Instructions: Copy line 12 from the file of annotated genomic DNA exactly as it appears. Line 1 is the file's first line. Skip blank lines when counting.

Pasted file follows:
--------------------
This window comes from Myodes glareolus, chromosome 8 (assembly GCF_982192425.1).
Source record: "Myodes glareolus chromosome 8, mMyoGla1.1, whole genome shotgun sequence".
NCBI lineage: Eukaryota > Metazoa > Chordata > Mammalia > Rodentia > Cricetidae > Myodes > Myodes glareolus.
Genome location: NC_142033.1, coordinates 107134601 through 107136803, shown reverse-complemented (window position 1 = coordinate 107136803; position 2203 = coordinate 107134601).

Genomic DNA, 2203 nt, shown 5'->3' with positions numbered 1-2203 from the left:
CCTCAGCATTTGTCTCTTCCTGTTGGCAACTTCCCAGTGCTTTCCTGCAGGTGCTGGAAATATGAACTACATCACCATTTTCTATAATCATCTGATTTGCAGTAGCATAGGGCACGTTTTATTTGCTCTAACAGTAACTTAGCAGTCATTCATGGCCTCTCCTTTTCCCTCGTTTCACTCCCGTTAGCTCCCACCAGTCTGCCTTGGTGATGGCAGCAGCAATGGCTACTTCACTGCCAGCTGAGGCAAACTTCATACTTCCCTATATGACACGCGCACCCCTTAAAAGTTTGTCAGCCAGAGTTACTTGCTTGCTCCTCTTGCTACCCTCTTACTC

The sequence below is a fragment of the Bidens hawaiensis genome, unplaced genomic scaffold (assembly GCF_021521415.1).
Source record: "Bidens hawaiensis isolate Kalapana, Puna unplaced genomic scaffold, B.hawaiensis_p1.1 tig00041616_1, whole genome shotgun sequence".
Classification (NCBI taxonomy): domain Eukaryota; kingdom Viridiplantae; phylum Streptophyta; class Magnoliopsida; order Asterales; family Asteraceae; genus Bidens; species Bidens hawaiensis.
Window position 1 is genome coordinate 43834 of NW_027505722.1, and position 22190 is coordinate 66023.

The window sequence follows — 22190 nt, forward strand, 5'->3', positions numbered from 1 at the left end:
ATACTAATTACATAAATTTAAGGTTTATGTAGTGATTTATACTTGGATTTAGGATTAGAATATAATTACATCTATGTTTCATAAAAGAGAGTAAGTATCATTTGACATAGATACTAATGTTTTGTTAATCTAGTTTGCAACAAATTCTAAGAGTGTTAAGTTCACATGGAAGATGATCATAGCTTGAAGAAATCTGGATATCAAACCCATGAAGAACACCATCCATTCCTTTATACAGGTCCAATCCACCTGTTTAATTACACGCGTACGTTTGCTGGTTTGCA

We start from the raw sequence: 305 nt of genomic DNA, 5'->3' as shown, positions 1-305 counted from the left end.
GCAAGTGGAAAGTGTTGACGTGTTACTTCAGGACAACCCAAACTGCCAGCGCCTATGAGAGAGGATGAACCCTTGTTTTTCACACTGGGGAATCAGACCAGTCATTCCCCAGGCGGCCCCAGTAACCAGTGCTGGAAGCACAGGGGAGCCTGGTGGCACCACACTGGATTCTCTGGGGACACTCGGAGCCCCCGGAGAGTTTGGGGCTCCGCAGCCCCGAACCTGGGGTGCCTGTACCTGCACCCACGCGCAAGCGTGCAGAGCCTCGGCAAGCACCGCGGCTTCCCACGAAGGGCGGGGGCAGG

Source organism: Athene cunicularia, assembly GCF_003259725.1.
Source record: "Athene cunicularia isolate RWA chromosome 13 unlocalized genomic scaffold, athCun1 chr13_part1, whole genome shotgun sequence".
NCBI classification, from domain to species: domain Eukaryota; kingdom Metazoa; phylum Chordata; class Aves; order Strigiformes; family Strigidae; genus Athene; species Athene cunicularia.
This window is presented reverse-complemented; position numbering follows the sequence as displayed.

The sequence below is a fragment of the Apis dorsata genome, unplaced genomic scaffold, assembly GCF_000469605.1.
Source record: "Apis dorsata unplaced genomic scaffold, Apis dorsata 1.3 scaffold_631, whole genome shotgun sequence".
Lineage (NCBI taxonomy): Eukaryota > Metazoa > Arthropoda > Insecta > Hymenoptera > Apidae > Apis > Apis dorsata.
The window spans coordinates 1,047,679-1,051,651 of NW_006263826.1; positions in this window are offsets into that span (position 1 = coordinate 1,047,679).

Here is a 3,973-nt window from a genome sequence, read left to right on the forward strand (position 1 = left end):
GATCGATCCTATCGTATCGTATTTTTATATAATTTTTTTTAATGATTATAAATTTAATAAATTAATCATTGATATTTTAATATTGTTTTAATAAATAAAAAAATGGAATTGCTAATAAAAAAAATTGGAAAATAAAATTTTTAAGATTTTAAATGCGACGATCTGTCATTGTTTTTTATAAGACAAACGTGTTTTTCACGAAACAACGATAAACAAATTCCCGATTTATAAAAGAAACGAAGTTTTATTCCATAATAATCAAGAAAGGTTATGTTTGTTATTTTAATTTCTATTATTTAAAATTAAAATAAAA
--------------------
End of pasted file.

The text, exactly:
ATACTAATTACATAAATTTAAGGTTTATGTAGTGATTTATACTTGGATTTAGGATTAGAATATAATTACATCTATGTTTCATAAAAGAGAGTAAGTATCATTTGACATAGATACTAATGTTTTGTTAATCTAGTTTGCAACAAATTCTAAGAGTGTTAAGTTCACATGGAAGATGATCATAGCTTGAAGAAATCTGGATATCAAACCCATGAAGAACACCATCCATTCCTTTATACAGGTCCAATCCACCTGTTTAATTACACGCGTACGTTTGCTGGTTTGCA